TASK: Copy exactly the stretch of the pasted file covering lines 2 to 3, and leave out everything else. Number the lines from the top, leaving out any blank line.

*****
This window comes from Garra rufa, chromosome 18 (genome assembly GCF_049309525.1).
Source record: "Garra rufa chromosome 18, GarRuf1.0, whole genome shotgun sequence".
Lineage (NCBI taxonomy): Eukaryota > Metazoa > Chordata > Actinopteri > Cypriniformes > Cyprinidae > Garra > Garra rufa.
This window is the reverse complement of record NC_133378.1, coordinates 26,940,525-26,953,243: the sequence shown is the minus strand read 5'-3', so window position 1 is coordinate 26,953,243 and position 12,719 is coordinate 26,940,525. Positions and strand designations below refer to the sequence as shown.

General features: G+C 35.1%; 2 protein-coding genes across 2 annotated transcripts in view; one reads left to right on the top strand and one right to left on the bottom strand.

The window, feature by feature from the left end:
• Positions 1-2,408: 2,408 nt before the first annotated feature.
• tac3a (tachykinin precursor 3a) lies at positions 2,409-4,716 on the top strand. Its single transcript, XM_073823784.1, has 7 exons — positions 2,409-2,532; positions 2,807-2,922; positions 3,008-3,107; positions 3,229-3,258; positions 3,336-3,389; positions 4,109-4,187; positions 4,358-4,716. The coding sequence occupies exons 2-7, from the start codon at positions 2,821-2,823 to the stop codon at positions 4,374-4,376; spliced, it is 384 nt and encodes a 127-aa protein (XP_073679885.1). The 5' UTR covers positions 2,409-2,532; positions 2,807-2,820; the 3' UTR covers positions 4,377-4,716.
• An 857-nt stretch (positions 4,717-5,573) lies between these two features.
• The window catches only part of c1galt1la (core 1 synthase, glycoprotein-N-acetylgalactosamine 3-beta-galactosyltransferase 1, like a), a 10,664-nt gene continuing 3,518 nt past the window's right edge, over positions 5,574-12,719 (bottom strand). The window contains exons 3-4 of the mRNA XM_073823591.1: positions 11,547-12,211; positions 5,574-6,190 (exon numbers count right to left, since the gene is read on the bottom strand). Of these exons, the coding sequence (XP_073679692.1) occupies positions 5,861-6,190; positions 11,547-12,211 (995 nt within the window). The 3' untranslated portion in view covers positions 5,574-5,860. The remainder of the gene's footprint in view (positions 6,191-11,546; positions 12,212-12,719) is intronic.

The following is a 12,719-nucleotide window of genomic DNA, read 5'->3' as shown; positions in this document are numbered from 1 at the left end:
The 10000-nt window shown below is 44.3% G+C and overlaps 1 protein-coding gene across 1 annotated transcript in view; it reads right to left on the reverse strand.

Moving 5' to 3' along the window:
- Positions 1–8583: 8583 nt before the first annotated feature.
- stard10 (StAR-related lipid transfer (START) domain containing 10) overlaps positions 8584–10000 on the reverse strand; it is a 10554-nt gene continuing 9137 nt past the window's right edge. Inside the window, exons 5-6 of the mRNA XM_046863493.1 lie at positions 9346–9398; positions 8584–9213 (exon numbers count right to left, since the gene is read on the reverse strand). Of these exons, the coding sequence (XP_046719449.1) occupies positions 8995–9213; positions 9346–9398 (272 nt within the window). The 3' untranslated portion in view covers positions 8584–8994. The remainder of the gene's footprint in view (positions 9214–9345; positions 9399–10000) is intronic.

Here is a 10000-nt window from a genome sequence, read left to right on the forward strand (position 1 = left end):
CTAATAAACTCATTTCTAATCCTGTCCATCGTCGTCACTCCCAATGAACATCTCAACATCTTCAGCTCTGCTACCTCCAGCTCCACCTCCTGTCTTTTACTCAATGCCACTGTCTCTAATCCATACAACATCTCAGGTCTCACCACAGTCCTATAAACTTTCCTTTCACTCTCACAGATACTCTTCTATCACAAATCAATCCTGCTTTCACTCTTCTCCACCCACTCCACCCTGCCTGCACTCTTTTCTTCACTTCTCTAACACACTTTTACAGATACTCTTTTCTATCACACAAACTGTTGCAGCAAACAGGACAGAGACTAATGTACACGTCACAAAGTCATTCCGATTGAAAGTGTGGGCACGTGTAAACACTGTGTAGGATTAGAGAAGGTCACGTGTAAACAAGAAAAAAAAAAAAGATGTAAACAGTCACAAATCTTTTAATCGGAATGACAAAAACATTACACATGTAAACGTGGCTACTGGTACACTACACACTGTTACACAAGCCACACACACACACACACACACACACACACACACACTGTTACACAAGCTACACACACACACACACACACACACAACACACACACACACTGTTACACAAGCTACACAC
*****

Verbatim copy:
Source record: "Garra rufa chromosome 18, GarRuf1.0, whole genome shotgun sequence".
Lineage (NCBI taxonomy): Eukaryota > Metazoa > Chordata > Actinopteri > Cypriniformes > Cyprinidae > Garra > Garra rufa.